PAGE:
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Film Analysis: Georgia built to beat teams like Notre Dame.

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NCAA Football: Vanderbilt at Georgia Dale Zanine-USA TODAY Sports

Yep, folks. Can you feel it? I know you can smell it, as it is about as palpable as it gets!

Bigtime football is finally back. And as the University of Georgia travels to South Bend to take on the Fighting Irish of Notre Dame -- who I hope have more fight in them than Conor McGregor against Floyd "Money" Mayweather -- in what has to be one of the most anticipated games in recent Dawg lore, it's setting up to be a potentially compelling season for the Red & Black. Georgia seemingly has everything it needs to be placed amongst the upper-echelon of college football.

While talent, alone, doesn't win titles, not having it can be a bit of a b___h!

We know, at its core, UGA wants to mash fools into potatoes with a multi-pronged rushing attack that's just as impactful between the tackles as it is bending the edges. We also saw that not having the proper personnel for said approach (mostly along the offensive line) is like boxing, um, well, Floyd Mayweather while using a Mixed Martial Arts approach (I can't let it go, y'all).

Somehow Georgia's staff in its first season in the Classic City turned a viable rushing attack, which was previously rooted in zone principles, into one of the softest outfits in the entire country. But if the first game against Appalachian State is any indication, that ship has been righted and the coast is clear for some good ol ' smash-mouth Georgia football.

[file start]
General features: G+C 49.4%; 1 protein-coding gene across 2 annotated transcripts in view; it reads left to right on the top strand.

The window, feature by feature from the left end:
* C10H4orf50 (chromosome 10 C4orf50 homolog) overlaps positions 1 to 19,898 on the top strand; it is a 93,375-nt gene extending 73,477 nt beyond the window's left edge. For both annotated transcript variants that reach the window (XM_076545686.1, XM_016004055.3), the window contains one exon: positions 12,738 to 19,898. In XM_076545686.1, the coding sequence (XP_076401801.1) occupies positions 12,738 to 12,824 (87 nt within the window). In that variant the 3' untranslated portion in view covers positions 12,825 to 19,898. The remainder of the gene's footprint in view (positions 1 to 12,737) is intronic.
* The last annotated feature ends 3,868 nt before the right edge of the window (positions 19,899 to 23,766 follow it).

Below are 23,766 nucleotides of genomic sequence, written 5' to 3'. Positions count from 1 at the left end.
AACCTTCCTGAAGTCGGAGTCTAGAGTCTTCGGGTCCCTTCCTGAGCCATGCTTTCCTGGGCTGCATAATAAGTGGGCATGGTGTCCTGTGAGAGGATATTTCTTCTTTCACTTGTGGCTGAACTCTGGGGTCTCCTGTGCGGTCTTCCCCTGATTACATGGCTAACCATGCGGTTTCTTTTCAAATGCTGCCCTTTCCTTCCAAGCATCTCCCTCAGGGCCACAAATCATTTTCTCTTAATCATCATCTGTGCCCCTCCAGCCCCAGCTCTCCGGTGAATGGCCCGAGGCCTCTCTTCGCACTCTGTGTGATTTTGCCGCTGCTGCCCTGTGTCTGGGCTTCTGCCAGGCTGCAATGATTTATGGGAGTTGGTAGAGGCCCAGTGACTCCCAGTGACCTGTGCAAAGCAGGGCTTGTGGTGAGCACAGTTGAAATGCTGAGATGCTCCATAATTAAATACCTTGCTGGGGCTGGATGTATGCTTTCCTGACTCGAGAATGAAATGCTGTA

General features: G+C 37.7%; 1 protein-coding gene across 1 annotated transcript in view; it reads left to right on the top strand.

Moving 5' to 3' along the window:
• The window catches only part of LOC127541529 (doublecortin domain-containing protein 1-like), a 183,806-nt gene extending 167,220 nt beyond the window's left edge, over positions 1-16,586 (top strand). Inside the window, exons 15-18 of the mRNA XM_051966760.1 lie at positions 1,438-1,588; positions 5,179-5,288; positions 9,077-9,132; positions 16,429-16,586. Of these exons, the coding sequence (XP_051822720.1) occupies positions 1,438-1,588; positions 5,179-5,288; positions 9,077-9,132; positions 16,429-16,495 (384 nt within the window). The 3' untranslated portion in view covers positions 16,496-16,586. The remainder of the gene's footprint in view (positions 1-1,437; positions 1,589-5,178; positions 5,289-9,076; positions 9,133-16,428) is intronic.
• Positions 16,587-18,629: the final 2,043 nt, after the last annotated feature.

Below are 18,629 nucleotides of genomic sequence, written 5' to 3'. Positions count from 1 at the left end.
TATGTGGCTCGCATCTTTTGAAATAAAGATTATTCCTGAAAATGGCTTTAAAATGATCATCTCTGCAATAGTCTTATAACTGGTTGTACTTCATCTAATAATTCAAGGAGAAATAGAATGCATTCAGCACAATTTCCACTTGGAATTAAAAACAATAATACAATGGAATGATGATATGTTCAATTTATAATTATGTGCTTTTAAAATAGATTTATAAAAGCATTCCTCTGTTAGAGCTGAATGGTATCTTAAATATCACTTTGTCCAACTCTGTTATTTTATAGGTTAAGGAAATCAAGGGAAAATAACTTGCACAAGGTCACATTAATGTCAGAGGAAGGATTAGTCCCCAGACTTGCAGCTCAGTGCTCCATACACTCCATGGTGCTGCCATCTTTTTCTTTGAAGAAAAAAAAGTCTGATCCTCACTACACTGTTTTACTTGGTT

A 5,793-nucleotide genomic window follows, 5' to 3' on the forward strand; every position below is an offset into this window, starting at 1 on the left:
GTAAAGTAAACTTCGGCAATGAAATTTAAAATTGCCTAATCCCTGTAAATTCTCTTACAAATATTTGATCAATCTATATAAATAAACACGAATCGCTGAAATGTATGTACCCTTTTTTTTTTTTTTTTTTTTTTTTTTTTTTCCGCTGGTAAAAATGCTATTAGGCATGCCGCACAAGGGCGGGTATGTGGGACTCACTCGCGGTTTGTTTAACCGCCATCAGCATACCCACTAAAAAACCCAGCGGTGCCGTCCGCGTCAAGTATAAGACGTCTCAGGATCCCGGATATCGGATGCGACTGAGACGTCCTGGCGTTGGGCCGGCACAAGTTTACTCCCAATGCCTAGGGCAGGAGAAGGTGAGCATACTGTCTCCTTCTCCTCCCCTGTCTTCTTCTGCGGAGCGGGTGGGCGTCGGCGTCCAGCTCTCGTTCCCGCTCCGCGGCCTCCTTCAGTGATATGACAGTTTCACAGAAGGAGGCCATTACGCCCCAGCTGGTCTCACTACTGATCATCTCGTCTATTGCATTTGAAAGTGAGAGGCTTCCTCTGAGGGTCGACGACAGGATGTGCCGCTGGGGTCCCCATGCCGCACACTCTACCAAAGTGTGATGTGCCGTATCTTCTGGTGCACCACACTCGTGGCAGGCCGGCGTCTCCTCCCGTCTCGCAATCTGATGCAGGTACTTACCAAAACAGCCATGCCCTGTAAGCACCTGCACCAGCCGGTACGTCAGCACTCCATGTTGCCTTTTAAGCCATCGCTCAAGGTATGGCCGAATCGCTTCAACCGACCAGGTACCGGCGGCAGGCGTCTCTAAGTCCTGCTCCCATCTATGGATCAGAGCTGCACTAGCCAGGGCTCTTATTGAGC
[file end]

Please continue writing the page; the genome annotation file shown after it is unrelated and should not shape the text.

Regardless of what some may say, the strength of Georgia's personnel is between an uber-deep running back corps and a talent-laden tight end group. After that, it has to be its freak defensive front seven where it can rotate personnel like late 1980's DJ's rotating vinyl at a house party.

So, at least it appears on the surface of it all, Georgia will have the ability to both stop the run and run the ball with the best of them. And no matter how you slice it teams like Alabama, especially in huge match-ups, excel the most with those two major aspects of football; there's no substitute for physicality.

However, Georgia was thrown a Tim Wakefield-like knuckleball when sophomore starting quarterback Jacob Eason suffered a knee injury in the opener, which would cripple the average team.

But UGA isn't the norm. It had waiting in the wings a signal-caller who looked exactly like former superstar Aaron Murray.

And when you take into account the poise, mechanics and F.B.I. (football intelligence), I'm not so sure Murray didn't sneak back in town looking to get some reps while he's currently without a job in the pros. (I mean, has anyone ever seen Murray and freshman QB Jake Fromm in the same room? Hmmm.)

Fromm's intangibles, mostly highlighted by his natural ability to lead through actions and words, may be just what the doctor ordered as the Dawgs take on the Irish. But, on the other hand, he's a true freshman going into an unfamiliar environment against a team that has the ability to put points on the board in a hurry.

ND's rushing attack -- which may be as talented as Georgia's -- offensive line, and receiving targets will thoroughly test Georgia's talented defensive unit, while ND's defense has lacked the, for lack of a better term, testicular fortitude it takes to compete with the elite.

All those factors make this tilt that much more intriguing, in my not-so-humble opinion.

So click the video below for some more analysis in the form of video.

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Murf Baldwin is the founder of T.E.A.M. (Training, Exposure and Marketing). Follow him on Twitter at @MurfBaldwin.